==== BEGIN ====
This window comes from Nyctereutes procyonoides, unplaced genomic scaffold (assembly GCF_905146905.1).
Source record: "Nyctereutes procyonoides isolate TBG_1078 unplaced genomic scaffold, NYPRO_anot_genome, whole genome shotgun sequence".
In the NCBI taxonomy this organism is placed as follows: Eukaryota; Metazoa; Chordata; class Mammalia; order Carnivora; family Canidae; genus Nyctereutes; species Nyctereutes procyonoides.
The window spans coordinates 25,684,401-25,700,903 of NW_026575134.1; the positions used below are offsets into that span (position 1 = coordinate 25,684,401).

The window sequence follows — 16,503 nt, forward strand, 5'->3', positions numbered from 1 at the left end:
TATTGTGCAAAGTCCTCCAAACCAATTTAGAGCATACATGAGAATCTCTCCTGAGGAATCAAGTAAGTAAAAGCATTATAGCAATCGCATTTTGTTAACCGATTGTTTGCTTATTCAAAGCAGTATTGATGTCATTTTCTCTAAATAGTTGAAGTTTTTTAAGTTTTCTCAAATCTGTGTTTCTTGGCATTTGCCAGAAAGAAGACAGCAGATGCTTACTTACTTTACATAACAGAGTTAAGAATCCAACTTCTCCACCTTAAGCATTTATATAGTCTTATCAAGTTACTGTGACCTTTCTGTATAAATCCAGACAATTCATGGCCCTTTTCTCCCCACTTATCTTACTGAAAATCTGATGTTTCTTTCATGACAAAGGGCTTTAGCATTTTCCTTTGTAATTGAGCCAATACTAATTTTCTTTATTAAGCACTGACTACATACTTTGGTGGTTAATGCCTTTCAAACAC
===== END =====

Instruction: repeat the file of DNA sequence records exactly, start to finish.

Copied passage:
This window comes from Nyctereutes procyonoides, unplaced genomic scaffold (assembly GCF_905146905.1).
Source record: "Nyctereutes procyonoides isolate TBG_1078 unplaced genomic scaffold, NYPRO_anot_genome, whole genome shotgun sequence".
In the NCBI taxonomy this organism is placed as follows: Eukaryota; Metazoa; Chordata; class Mammalia; order Carnivora; family Canidae; genus Nyctereutes; species Nyctereutes procyonoides.
The window spans coordinates 25,684,401-25,700,903 of NW_026575134.1; the positions used below are offsets into that span (position 1 = coordinate 25,684,401).

The window sequence follows — 16,503 nt, forward strand, 5'->3', positions numbered from 1 at the left end:
TATTGTGCAAAGTCCTCCAAACCAATTTAGAGCATACATGAGAATCTCTCCTGAGGAATCAAGTAAGTAAAAGCATTATAGCAATCGCATTTTGTTAACCGATTGTTTGCTTATTCAAAGCAGTATTGATGTCATTTTCTCTAAATAGTTGAAGTTTTTTAAGTTTTCTCAAATCTGTGTTTCTTGGCATTTGCCAGAAAGAAGACAGCAGATGCTTACTTACTTTACATAACAGAGTTAAGAATCCAACTTCTCCACCTTAAGCATTTATATAGTCTTATCAAGTTACTGTGACCTTTCTGTATAAATCCAGACAATTCATGGCCCTTTTCTCCCCACTTATCTTACTGAAAATCTGATGTTTCTTTCATGACAAAGGGCTTTAGCATTTTCCTTTGTAATTGAGCCAATACTAATTTTCTTTATTAAGCACTGACTACATACTTTGGTGGTTAATGCCTTTCAAACAC